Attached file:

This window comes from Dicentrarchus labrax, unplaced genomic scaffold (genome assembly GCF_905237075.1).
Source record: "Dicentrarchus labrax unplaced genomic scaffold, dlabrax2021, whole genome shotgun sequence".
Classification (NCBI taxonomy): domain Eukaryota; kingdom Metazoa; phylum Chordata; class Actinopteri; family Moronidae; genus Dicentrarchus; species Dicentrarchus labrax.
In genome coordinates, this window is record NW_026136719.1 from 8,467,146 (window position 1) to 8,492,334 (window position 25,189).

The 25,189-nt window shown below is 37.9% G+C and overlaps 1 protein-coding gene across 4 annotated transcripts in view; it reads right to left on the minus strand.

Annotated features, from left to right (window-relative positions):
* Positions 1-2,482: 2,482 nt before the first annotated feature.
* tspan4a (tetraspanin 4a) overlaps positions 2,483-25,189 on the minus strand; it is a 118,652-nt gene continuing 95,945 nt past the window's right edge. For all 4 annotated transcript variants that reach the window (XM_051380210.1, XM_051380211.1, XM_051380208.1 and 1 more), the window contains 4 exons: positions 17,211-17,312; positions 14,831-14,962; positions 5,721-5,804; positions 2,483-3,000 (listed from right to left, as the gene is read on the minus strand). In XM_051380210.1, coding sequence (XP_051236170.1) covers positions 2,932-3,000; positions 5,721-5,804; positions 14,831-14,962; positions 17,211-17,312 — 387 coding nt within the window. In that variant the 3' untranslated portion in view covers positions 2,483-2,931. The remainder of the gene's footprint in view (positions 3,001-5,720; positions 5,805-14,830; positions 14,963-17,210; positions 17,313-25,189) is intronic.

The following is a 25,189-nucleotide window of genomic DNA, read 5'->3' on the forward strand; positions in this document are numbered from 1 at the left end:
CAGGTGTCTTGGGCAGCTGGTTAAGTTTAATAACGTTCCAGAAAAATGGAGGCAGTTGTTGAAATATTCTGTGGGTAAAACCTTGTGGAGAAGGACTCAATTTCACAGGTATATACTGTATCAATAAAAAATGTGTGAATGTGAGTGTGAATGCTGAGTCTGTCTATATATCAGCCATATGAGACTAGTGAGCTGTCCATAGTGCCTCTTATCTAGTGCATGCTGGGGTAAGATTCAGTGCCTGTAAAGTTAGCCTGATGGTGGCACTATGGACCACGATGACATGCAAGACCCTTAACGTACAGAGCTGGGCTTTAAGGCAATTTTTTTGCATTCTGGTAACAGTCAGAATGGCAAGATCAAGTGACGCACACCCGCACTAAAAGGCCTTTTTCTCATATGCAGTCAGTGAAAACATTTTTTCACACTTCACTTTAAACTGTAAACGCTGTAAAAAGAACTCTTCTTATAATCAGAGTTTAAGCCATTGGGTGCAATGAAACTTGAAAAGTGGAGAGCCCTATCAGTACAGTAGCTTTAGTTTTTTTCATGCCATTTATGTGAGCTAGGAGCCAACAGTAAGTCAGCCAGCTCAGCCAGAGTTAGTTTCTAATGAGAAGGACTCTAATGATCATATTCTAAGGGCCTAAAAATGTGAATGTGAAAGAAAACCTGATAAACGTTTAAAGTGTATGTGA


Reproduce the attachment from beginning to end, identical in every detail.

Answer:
This window comes from Dicentrarchus labrax, unplaced genomic scaffold (genome assembly GCF_905237075.1).
Source record: "Dicentrarchus labrax unplaced genomic scaffold, dlabrax2021, whole genome shotgun sequence".
Classification (NCBI taxonomy): domain Eukaryota; kingdom Metazoa; phylum Chordata; class Actinopteri; family Moronidae; genus Dicentrarchus; species Dicentrarchus labrax.
In genome coordinates, this window is record NW_026136719.1 from 8,467,146 (window position 1) to 8,492,334 (window position 25,189).

The 25,189-nt window shown below is 37.9% G+C and overlaps 1 protein-coding gene across 4 annotated transcripts in view; it reads right to left on the minus strand.

Annotated features, from left to right (window-relative positions):
* Positions 1-2,482: 2,482 nt before the first annotated feature.
* tspan4a (tetraspanin 4a) overlaps positions 2,483-25,189 on the minus strand; it is a 118,652-nt gene continuing 95,945 nt past the window's right edge. For all 4 annotated transcript variants that reach the window (XM_051380210.1, XM_051380211.1, XM_051380208.1 and 1 more), the window contains 4 exons: positions 17,211-17,312; positions 14,831-14,962; positions 5,721-5,804; positions 2,483-3,000 (listed from right to left, as the gene is read on the minus strand). In XM_051380210.1, coding sequence (XP_051236170.1) covers positions 2,932-3,000; positions 5,721-5,804; positions 14,831-14,962; positions 17,211-17,312 — 387 coding nt within the window. In that variant the 3' untranslated portion in view covers positions 2,483-2,931. The remainder of the gene's footprint in view (positions 3,001-5,720; positions 5,805-14,830; positions 14,963-17,210; positions 17,313-25,189) is intronic.

The following is a 25,189-nucleotide window of genomic DNA, read 5'->3' on the forward strand; positions in this document are numbered from 1 at the left end:
CAGGTGTCTTGGGCAGCTGGTTAAGTTTAATAACGTTCCAGAAAAATGGAGGCAGTTGTTGAAATATTCTGTGGGTAAAACCTTGTGGAGAAGGACTCAATTTCACAGGTATATACTGTATCAATAAAAAATGTGTGAATGTGAGTGTGAATGCTGAGTCTGTCTATATATCAGCCATATGAGACTAGTGAGCTGTCCATAGTGCCTCTTATCTAGTGCATGCTGGGGTAAGATTCAGTGCCTGTAAAGTTAGCCTGATGGTGGCACTATGGACCACGATGACATGCAAGACCCTTAACGTACAGAGCTGGGCTTTAAGGCAATTTTTTTGCATTCTGGTAACAGTCAGAATGGCAAGATCAAGTGACGCACACCCGCACTAAAAGGCCTTTTTCTCATATGCAGTCAGTGAAAACATTTTTTCACACTTCACTTTAAACTGTAAACGCTGTAAAAAGAACTCTTCTTATAATCAGAGTTTAAGCCATTGGGTGCAATGAAACTTGAAAAGTGGAGAGCCCTATCAGTACAGTAGCTTTAGTTTTTTTCATGCCATTTATGTGAGCTAGGAGCCAACAGTAAGTCAGCCAGCTCAGCCAGAGTTAGTTTCTAATGAGAAGGACTCTAATGATCATATTCTAAGGGCCTAAAAATGTGAATGTGAAAGAAAACCTGATAAACGTTTAAAGTGTATGTGA